• 8 months ago

    Anxiety of the unknown

    I had an ischemic stroke right posterior parietal last week. I regained full neurological function within hours of the event. I had many risk factors, migraines with aura, birth control pills, high cholesterol, and fibroelastoma on my aortic valve that could have led to the stroke but the exact cause is still unknown. I'm only 43. I have many follow up appointments with multiple different doctors: cardiologist, endocrinologist, neurologist, hematologist, and stroke specialist. These appointments are weeks away. With that being said, I'm suffering anxiety over every little pain, twinge, headache, aura, visual disturbance, feeling cold, feeling tired all the time. I don't know if these are normal day to day things, side effects from the stroke, or precursors to another stroke. Of course, my mind immediately thinks another stroke and I start to panic. Once I get the opportunity to speak with my team of doctors I, hopefully, will get some answers. But in the meantime, does anyone else have these type of symptoms that can ease my mind a little?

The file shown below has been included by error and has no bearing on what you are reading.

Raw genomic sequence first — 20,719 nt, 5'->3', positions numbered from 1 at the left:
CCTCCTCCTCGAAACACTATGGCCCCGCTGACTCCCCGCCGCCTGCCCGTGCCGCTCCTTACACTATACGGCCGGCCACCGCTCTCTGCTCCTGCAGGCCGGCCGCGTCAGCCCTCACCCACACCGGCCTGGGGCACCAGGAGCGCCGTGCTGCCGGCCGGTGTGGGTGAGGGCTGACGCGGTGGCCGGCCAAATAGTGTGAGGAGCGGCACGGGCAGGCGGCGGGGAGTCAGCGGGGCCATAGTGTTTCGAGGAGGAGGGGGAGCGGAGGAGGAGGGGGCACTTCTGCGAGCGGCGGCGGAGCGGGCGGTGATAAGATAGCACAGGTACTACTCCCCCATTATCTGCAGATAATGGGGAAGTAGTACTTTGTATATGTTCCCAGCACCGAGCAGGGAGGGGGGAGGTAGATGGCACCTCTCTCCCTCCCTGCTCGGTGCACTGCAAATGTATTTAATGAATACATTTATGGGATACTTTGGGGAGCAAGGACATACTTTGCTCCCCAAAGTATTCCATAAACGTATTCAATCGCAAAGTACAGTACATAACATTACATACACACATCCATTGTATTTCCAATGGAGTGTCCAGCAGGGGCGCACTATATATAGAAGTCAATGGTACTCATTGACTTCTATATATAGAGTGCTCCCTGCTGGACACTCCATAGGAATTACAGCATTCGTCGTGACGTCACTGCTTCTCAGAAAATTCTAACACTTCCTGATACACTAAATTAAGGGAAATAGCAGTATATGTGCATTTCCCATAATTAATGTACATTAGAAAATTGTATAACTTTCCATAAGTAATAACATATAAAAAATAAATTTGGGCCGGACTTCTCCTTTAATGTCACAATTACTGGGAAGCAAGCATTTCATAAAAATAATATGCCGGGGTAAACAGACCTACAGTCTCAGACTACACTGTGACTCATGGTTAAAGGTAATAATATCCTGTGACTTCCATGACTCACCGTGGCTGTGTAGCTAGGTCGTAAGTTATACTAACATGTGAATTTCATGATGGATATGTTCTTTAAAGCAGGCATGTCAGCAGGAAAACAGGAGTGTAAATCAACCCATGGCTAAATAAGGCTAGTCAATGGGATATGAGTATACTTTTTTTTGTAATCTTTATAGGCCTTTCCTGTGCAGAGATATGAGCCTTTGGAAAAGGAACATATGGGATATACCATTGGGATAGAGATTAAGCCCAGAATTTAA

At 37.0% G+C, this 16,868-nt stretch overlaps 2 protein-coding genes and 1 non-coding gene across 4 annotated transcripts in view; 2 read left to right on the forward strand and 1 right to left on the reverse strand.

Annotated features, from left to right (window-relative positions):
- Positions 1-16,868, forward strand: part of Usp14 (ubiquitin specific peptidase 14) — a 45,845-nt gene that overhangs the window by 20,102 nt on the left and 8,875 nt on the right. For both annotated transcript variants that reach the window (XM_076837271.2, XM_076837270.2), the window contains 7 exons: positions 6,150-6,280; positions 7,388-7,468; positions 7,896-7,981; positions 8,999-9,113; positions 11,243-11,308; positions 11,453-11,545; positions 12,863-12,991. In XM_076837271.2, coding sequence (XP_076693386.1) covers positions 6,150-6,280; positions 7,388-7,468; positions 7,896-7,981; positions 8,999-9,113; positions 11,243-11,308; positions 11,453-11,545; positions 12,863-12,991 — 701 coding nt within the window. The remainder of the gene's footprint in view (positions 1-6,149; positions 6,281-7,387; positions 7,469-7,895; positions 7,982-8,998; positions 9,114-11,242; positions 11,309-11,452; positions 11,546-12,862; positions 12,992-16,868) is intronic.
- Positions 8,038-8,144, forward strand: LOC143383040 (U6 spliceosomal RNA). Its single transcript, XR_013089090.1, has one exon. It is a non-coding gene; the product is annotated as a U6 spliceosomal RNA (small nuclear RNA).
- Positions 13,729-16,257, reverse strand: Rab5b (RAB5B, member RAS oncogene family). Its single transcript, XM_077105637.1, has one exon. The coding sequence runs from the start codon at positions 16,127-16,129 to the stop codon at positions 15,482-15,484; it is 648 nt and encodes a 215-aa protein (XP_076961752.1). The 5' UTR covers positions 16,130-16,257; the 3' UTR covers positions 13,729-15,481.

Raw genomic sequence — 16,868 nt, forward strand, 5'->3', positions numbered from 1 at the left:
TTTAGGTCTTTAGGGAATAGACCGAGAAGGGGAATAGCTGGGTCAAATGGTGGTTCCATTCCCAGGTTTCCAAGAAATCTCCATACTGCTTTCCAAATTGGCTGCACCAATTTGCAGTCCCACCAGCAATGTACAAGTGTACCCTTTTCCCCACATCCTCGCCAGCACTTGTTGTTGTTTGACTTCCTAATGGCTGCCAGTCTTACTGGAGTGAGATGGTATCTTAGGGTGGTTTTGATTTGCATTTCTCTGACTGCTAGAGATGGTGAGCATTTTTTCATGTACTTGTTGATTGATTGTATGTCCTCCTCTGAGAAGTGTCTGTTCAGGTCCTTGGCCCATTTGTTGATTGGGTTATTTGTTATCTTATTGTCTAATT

Responses

  • RE: Anxiety of the unknown

    Hi kmccaff,

    I know that had to be a very stressful event to go through. As you're doing, you definitely want to follow up with your doctors as they need to try to get to the bottom of why you had a stroke (it sounds like you may have had what we call a TIA (transient ischemic attack), which some people call a mini-stroke. With a TIA, the symptoms go away typically in a few hours like yours did. Strokes and TIAs generally do not have any symptoms prior to the event. So the symptoms you're experiencing are very unlikely related to anything to do with a stroke. You definitely want to talk to your doctors about this but one thing to consider is the stress you're under. Stress can not only make us feel random symptoms but it can make us worry excessively about what those symptoms mean. I would recommend practicing some relaxation techniques like deep breathing. You will feel the chemical changes happening in your body when you focus on your breathing. It's a magical stress reliever -- a sort of mini meditation. Give that a shot and let us know how you're feeling. And keep us posted on what you learn from your doctors. Check out this video on Meditation 101 http://www.webmd.com/balance/video/meditation-101-video